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Bloch

Bloch is a surname.

  1. Jewish (Ashkenazic): regional name for someone in Central Europe originating from Italy or France, from Polish "Włoch" meaning "Italian" (originally "stranger / of foreign stock"), ultimately derived – like many names and words in various European languages – from the Germanic Walhaz.
  2. German and Swedish: Variant of Block
  3. Danish: from Blok, hence a nickname for a large lumpish person, or from German "Block"

Bloch (company)

Bloch is a manufacturer of pointe shoes and other types of dance shoes, dance costumes, and dance fashion accessories.

Usage examples of "bloch".

They had been among the tourists, and Bloch, his big blue eyes wide with innocent curiosity, had attached himself to John like a polite leech.

I was maneuvering nervously in the lower hall, trying to catch John alone for a minute, when Bloch made my tact unnecessary.

With an amused quirk of his lips, Bloch took the ornament and draped it around my neck, above the collar of my torn, filthy tailored blouse.

If Bloch hoped to get away with his loot, safely, he would have to get rid of both archaeologists.

If Bloch wanted to get me out of his hair without offending his sensitive nature, the simplest course would be to slip something in my food.

And, against all reason, I was inclined to believe Bloch when he said he meant me no harm.

But if there was no other way, Bloch would find me stretched out on the floor, still chipping, when he came back.

It would take a full-scale massacre to make Bloch safe from suspicion.

Her death certainly suggested that Bloch was doing himself more than justice when he claimed to be reluctant to murder young American girls.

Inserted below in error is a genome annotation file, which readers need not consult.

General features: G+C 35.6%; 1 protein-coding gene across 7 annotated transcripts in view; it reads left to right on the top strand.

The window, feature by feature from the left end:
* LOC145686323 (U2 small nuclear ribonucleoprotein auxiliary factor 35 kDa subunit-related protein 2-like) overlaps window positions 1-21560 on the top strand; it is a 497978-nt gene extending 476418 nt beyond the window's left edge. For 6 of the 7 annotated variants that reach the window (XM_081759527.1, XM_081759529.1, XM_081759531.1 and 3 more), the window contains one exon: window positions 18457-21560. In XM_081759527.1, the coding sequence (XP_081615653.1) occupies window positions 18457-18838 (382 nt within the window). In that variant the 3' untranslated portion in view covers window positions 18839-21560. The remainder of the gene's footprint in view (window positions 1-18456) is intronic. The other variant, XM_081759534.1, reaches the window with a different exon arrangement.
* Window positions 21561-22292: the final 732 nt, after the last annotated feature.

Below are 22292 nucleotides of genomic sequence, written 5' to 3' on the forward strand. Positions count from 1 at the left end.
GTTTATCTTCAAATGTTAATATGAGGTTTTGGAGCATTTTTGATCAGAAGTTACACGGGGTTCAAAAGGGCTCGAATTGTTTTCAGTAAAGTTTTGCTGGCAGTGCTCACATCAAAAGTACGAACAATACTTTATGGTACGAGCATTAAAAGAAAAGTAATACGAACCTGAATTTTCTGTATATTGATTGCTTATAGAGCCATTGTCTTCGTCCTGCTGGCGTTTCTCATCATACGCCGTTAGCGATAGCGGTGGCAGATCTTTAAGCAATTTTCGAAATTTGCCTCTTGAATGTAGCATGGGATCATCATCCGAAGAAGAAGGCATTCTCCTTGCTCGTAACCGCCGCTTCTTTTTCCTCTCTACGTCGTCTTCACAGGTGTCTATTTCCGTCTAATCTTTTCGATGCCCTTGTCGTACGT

Meanwhile, back in Egypt, Bloch had corrupted Hassan, who was ready and willing to be corrupted.

All he did was give Bloch the vital clue the particular valley, the one stretch of cliff, as somebody once expressed it.

Debussy nor Scriabine, no Strawinsky nor Bloch, put in appearance, one might possibly have found oneself compelled to believe the mournful decadence of Richard Strauss the inevitable development awaiting musical genius in the modern world.

The tone-poems of Debussy and the ballets of Ravel and Strawinsky, the scintillating orchestral compositions of Strauss and Rimsky and Bloch, could scarcely have come to be had not Berlioz called the attention of the world to the instruments in which the colors and timbres in which it is steeped, lie dormant.

Ernest Bloch, was, after all, not much more eager to welcome a Jewish renaissance than was the Vienna of Gustav Mahler.

Ernest Bloch has declared to be the single composer in America who displays positive signs of genius, was given his opportunity.